People with Parkinson’s who had the gene mutation consumed 41% less caffeine a day than the people with and without the gene mutation who didn’t have Parkinson’s.

The study assessed people at one point in time, so it doesn’t help researchers understand any long-term effect caffeine may have on Parkinson’s risk or how it may affect the disease’s progression, Crotty noted.

Also, the study doesn’t prove that caffeine consumption directly reduces the risk of Parkinson’s it only shows an association.

More information

The Parkinson’s Foundation has more on Parkinson’s disease.

Copyright 2020 HealthDay. All rights reserved.

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Precision medicine uses multiomic details to battle kidney disease

September 10, 2020

6 min read


Source/Disclosures



Disclosures:
Bansal, Eadon, Jones-Smith, Kiryluk, and Sharma report no relevant financial disclosures.

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The value of precision medicine has been shown with the identification of the genetic causes of tumors that differ among patients. Applied to nephrology, precision medicine can offer an earlier look at the potential risk for kidney disease.

“Precision medicine is a personalized approach to disease management of the patient … The goal is to have the right dose, delivered at the right time, for the right patient,” according to Shweta Bansal, MD, an associate professor of nephrology at the University of Texas-San Antonio School of Medicine. “It is not about one approach that fits all patients. It must be tailored.”

The treatment regimen is the last step in precision medicine, Bansal said. The work begins with the detection of the origins of disease through genomics.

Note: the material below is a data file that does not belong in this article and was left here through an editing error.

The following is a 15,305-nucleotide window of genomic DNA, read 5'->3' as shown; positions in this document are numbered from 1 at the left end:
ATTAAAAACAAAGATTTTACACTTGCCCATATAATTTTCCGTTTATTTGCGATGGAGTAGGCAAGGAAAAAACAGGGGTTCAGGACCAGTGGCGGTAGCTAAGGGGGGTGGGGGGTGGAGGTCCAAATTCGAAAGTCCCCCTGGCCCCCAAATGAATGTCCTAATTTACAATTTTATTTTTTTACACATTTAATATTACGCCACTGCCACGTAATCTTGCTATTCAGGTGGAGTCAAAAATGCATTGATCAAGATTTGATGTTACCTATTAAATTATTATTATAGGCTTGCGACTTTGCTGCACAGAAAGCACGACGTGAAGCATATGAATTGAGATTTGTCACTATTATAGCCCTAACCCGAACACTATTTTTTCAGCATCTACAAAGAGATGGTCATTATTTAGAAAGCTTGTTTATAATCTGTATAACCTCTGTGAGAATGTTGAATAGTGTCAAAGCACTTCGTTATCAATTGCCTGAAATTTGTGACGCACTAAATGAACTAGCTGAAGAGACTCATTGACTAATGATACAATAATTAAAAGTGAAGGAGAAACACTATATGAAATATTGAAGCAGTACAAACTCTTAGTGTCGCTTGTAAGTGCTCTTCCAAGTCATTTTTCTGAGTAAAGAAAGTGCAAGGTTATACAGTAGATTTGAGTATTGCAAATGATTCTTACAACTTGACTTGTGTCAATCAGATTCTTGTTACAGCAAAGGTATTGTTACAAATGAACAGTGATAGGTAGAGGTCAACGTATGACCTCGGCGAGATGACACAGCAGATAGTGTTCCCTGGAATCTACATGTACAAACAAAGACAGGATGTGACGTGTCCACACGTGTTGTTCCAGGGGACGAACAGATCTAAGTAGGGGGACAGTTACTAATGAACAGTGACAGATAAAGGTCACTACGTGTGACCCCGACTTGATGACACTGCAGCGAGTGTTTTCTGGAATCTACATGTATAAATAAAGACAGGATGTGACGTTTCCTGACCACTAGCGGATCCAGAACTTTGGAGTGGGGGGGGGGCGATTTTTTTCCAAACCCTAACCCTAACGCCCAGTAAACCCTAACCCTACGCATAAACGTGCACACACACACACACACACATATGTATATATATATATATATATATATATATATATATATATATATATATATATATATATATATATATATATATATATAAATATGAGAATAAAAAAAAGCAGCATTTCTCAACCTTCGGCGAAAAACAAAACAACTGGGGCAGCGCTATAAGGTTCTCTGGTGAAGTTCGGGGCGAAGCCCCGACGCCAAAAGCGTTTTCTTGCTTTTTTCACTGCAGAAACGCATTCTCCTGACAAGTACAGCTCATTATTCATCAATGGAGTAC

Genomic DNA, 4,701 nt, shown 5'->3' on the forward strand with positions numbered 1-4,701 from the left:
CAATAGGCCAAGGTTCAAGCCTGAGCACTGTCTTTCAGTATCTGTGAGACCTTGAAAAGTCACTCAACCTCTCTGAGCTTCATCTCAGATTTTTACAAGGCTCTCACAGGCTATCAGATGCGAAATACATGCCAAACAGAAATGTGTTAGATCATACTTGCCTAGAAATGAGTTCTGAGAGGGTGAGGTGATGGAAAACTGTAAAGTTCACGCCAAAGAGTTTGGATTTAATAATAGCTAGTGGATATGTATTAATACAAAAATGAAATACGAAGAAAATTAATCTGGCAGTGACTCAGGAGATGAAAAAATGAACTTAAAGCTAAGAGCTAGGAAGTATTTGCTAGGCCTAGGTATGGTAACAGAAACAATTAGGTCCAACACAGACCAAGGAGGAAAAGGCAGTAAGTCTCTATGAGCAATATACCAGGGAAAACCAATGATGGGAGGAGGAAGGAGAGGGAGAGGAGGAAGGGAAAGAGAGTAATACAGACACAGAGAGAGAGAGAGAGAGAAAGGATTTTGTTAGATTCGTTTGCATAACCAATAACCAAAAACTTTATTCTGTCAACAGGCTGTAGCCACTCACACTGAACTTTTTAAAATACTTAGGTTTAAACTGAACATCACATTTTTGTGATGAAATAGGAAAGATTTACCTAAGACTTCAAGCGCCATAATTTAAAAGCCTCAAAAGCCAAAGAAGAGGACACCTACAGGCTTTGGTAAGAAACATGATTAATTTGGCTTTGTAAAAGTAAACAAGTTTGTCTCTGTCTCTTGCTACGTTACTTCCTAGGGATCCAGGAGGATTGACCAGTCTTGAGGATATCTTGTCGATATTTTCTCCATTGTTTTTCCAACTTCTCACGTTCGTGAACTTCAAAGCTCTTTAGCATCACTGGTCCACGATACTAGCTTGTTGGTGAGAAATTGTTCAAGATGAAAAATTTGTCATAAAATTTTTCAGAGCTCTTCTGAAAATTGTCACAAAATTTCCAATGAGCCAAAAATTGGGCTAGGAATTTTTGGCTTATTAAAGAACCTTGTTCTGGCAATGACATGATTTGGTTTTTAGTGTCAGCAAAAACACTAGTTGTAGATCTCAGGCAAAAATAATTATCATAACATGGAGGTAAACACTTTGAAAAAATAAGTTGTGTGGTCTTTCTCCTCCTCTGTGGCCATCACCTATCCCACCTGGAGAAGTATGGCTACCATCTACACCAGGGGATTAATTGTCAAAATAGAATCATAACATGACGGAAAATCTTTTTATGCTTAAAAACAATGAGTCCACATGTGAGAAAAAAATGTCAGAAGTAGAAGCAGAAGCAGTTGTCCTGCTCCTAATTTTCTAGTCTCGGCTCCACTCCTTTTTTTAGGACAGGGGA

“[NIH director] Francis Collins said it most straightforward. Precision medicine is the application of prevention and treatment strategies that take individual variability into account,” Michael Eadon, MD, assistant professor of medicine in the divisions of nephrology and clinical pharmacology at Indiana University School of Medicine, told Nephrology News & Issues. “There has always been an overarching connotation that genomic information, either from your genome or downstream applications like gene expression, would be integrated into evidence-based medicine.”

Kumar Sharma, MD, chief of nephrology and professor of medicine at the University of Texas-San Antonio, said research at the Center for Renal Precision Medicine will reveal the likelihood of chronic kidney disease early in high-risk individuals.

Source: Center for Renal Precision Medicine.

Genomic testing

Two examples of the application of genomics to detect the risk of end-stage kidney disease is research on the efficacy of the drug tolvaptan for patients with autosomal-dominant polycystic kidney disease (ADPKD) and the identification of risk variants in the apolipoprotein L1 (APOL1) gene that can lead to kidney disease.

In a study in Clinical Journal of the American Society of Nephrology, David J. Friedman, MD, and colleagues wrote that many types of severe kidney disease are higher in Black patients than in other patient groups. That disparity is attributed to genetic variants in the apoL1 (APOL1) gene found only in individuals with recent African ancestry, the authors wrote. “These variants greatly increase rates of hypertension-associated ESKD, [focal segmental glomerulosclerosis] FSGS, HIV-associated nephropathy, and other forms of nondiabetic kidney disease.”

Friedman and colleagues said the discovery of the APOL1 risk variants has led to discussions about incorporating genetic testing in the screening process for living kidney donors. Those with the APOL1 genomic makeup could pass